Instead, we saw ambushes, broken promises, and a continuation of the handout mentality to the rent seekers from both major parties. Most of them have done very nicely, thank you – until their own largesse was at least partially removed to make way for the next lot of carpetbaggers. And so it has been, and so it is.
This is not to say that some, at least, of the proposals suggested by Turnbull and Shorten are not worthwhile. Company tax cuts are intrinsically desirable, although the contention that they are some kind of economic philosopher’s stone is of course absurd. Education, health and renewable energy are obviously important priorities, and supporting them should be applauded: but equally obviously, their effect on the economy is at best indirect and long term.
To their credit, both Turnbull and Shorten are finally acknowledging that there are problems, and that they are more likely to get worse before, if ever, they get better. But that is about all they are doing; most of the time they are wafting through the marginal seats, distributing beads, mirrors and other trinkets to the eager recipients on the one hand while mercilessly blackguarding the opposition on the other.
It has been a most unedifying election campaign, and we still have the three long weeks of it to endure. Shorten at least keeps telling us that his plan will eventually be fully costed well before the fateful day, in plenty of time for the government’s enforcers to fall on it with shrill screams of outrage and deliver it to the Murdoch press, which, after a brief turn at mildly criticising Turnbull, has fallen (or been pushed) into line to bash Labor and everything it stands for, or that it can be imagined to stand for. Turnbull, when asked about his figures, simply refers doubters to go back to his budget – which is no answer at all, given the way things have developed since and are still developing.
So for the weary voters, it will come back to a simple question: which of the unloved and untrusted leaders can they bear to put up with for the next three years, and is there any point in trying to alleviate the pain with a touch of seasoning from new and untried ingredients? You pays your money, if you have any left, and you takes your choice, such as it is. And in the end, you are stuck with the old truism: whoever you vote for, a politician always gets in. Good luck.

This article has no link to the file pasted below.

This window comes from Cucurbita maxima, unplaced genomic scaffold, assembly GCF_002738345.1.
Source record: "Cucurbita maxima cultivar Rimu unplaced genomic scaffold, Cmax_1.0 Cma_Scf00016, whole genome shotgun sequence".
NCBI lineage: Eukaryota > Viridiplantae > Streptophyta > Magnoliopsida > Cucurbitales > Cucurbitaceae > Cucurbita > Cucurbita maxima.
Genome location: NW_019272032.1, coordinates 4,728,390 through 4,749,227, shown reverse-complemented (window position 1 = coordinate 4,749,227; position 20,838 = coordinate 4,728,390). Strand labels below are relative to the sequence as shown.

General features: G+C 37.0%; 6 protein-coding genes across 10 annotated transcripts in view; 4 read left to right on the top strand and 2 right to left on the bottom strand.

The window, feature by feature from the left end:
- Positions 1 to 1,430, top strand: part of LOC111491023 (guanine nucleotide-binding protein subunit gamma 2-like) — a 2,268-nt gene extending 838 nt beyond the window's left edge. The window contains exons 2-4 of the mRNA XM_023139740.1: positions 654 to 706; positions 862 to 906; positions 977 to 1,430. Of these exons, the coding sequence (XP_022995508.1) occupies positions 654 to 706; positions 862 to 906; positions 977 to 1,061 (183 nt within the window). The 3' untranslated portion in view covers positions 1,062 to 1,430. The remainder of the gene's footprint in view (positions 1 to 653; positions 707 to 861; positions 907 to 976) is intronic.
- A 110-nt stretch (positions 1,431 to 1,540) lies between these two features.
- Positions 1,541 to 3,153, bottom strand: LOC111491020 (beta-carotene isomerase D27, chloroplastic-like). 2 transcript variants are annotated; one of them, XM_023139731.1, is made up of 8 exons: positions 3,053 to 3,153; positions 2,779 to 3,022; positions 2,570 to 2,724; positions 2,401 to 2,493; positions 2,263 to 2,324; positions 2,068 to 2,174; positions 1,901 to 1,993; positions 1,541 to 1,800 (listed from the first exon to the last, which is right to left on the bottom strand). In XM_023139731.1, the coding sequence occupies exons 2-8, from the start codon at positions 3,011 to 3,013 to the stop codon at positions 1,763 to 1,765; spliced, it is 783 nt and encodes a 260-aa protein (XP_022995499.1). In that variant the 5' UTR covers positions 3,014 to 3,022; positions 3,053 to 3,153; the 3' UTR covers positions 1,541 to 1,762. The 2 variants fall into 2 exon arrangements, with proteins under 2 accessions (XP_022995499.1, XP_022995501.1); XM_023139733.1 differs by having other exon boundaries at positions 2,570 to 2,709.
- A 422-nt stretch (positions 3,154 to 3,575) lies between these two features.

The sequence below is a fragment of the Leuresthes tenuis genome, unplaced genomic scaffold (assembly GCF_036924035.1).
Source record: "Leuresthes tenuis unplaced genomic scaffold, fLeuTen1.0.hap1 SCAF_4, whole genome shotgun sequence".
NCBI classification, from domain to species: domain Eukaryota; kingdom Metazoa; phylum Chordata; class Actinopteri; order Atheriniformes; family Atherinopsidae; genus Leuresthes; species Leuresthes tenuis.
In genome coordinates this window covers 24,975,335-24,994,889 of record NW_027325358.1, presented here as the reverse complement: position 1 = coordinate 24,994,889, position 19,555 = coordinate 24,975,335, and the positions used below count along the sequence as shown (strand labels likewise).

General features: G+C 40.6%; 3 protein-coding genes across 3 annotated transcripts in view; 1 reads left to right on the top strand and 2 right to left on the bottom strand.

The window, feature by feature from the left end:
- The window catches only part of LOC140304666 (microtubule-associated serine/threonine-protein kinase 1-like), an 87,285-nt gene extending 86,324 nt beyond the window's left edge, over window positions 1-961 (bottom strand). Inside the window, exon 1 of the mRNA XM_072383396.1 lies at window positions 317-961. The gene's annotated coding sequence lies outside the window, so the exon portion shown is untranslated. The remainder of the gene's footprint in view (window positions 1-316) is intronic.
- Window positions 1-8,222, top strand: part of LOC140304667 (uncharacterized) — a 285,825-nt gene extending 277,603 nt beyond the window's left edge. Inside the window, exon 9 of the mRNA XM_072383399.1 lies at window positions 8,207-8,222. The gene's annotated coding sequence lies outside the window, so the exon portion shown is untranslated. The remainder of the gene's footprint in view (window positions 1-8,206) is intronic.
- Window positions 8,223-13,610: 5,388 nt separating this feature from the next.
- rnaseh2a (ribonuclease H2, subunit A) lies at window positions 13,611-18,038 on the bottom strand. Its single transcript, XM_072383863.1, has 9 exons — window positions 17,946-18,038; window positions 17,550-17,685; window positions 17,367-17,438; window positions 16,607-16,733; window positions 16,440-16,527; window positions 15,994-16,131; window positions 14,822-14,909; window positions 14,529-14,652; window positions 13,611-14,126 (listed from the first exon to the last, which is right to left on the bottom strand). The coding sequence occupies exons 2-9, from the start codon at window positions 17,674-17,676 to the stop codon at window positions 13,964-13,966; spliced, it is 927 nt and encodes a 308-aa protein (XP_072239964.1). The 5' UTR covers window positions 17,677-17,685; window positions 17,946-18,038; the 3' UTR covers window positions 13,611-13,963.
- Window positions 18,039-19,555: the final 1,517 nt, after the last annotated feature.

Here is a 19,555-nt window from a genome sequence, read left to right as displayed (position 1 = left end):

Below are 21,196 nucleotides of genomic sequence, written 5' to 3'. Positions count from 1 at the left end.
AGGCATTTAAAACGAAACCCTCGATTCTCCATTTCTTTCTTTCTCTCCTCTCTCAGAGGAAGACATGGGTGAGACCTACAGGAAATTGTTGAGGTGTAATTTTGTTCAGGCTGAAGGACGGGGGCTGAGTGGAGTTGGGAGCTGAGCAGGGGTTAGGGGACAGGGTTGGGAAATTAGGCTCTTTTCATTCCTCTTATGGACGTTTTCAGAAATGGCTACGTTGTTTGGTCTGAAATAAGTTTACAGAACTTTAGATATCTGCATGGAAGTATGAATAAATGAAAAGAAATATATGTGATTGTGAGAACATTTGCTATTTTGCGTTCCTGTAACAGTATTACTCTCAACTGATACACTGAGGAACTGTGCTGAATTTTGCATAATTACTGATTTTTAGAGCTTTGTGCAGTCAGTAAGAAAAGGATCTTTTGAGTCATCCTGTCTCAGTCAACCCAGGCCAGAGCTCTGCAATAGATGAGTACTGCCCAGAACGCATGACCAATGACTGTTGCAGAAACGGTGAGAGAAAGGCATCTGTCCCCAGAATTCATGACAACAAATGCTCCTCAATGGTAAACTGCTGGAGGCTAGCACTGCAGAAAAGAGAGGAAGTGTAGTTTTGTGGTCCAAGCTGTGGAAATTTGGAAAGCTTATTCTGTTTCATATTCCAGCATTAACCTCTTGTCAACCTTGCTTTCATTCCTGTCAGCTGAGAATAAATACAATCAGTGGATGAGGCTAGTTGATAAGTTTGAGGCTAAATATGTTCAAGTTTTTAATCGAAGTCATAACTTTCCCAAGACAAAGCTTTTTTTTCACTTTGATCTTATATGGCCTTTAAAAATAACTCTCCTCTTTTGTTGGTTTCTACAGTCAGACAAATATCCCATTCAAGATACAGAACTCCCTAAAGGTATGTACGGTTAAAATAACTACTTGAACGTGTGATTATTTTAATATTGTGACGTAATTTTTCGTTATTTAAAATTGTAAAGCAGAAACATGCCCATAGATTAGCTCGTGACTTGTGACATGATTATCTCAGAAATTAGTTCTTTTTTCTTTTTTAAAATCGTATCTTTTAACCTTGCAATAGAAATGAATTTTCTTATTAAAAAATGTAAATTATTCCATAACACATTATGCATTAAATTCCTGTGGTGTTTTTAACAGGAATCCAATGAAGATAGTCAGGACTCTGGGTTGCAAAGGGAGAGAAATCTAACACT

More stories on the 2016 federal election
The record vote by the Greens in Saturday’s federal election in Richmond has encouraged candidate Dawn Walker Greens to keep the ‘Green’ momentum going across the northern rivers.
My fearless prediction is that the coalition will end up with between 76 to 78 seats in the House of Representatives, a thin but decisive majority. But this is not the way it was meant to be.
Nearly three years ago, on the eve of the last Federal election, this web site warned that a Tony Abbott-led Coalition government presented a grim outlook for clean energy and climate change, and we warned too that it could be even worse than most people feared.
Incumbent northern rivers MPs Kevin Hogan (Page, Nationals) and Justine Elliot (Richmond, Labor) have retained their seats after a knife-edge federal election result which could see a hung parliament.
Still haven't made your mind up who to vote for yet? Well, crawl out from whatever rock you've been hiding under and pay some fricking attention. It's really quite simple. Just match your ideology with one of these political parties and away you go.